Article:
I immediately flashed back to one of the nicest compliments I remember receiving.
Our college was very supportive of the local United Way and one year, my assignment was to work with a special project: a group of high school and college students who formed a Youth Action Committee to administer the awarding of funds for youth-oriented programs. The process duplicated the regular United Way process as much as possible, on a smaller financial scale and with a limited scope.
I worked with the group for some months and stood proudly in the back of the room as they presented their year end report to a room full of United Way folks, other local dignitaries, and many of my colleagues from the college. As they ran through what we had practiced and planned, I was silently talking along with them and was so proud of their ability to put this off before a somewhat tough crowd.
At the conclusion, the United Way board president (who happened to also be the president of the college) stood up and gave an eloquent “thanks” to the young people for their spirit, poise, and example of civic responsibility to others.
Then he added “And I need to acknowledge the guy standing unobtrusively in the back of the room, whose quiet leadership helped create the accomplishments of these young people.”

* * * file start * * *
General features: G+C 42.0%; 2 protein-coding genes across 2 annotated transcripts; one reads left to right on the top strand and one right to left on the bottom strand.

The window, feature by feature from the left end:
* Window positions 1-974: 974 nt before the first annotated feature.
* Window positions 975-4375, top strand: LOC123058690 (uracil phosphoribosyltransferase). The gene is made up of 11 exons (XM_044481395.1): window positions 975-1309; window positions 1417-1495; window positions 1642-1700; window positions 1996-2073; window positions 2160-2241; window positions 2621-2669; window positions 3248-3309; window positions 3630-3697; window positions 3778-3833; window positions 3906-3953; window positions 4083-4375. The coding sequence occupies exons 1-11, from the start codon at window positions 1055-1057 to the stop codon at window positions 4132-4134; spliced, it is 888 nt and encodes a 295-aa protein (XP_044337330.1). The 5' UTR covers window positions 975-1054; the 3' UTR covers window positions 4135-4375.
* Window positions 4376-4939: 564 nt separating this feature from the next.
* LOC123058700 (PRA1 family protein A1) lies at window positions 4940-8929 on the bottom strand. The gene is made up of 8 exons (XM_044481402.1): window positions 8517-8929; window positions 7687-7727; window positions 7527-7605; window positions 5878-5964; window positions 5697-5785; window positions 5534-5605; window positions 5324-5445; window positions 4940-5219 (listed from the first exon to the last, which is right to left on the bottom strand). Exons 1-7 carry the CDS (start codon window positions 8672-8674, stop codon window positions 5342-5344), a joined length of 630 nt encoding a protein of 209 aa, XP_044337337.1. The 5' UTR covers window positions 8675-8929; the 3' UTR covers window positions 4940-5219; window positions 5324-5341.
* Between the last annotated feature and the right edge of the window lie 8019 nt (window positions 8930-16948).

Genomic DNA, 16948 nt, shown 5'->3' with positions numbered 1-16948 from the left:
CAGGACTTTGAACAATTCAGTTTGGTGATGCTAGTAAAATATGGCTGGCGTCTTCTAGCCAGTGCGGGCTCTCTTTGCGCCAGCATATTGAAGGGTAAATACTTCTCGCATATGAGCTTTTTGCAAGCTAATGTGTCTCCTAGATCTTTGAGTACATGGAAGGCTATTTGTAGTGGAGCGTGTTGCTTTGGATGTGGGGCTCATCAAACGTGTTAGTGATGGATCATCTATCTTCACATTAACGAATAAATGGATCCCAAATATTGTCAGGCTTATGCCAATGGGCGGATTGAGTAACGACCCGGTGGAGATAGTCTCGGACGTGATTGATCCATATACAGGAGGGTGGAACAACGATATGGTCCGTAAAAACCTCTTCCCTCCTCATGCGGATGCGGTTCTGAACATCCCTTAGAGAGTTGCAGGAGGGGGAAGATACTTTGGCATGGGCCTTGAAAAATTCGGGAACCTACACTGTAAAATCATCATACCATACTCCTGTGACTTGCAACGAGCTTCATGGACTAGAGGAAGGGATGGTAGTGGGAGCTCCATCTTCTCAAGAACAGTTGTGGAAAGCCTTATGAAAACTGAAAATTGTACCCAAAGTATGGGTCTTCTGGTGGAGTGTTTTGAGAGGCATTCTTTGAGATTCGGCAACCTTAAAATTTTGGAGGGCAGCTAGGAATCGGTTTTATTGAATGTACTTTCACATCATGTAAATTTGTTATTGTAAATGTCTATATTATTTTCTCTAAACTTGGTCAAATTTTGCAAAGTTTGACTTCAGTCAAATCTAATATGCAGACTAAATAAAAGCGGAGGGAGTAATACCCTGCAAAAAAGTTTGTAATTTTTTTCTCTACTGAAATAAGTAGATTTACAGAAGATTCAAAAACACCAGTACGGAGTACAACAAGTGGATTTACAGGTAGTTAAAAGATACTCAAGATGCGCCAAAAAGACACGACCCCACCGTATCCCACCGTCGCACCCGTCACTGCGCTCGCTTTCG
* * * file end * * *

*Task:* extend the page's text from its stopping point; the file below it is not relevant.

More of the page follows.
Just one sentence, but it has stuck with me over many years. Sometimes what we call leading from the back is simply another way of saying “we coach, we train, we nurture . . . and then we confidently let them go.”
Thanks for letting me revisit something I need to remember more often:)
So much I could say to this, but will just add something I saw a long while back, a pic of a leader chasing a group with caption: “Hark I must hasten after them for I am their leader!” Don’t know what that says, but will just add that I am a huge proponent of Servant Leadership! Have a good one Becky and all
I’ve always found you can have profound influence if you take the initiative to give people permission to act. People seem to wait for it…and its easy to makle that first move.
Something about that GIVING PERMISSION TO ACT concept that bugs me, sounds too dictatorial, etc. I get it regardless Paul.
Once the leader gives their opinion, some team members decide that’s what the leader wanted to hear and it becomes difficult to get a better opinion or even just a different one.
I agree with what Mike said–I’ve seen it happen.
And I love that photo example given by Doug–the one of the guy chasing a group and the caption: “Hark, I must hasten after them for I am their leader!”
You began the post with advice you gave a friend about reconciliation. In leadership there are often differences of opinion, and working in close proximity is always an opportunity for a break in relationship. I love that you encourage your friend to take the first step. So many times we lack courage or purpose in reconciling relationships. Leaders value relationships no matter what the cost to themselves, even if it means like you said “going a different direction.”
“Going a different direction” can seem like death to a friendship, but it doesn’t have to be. When we give one another freedom to take another route there can often be a deepening of relationship. The other option is just pretending to be on the same page, while secretly wishing for an “out.”
Successful leaders are able to stay true to their vision while giving others “permission” to have their own. This is going first and last.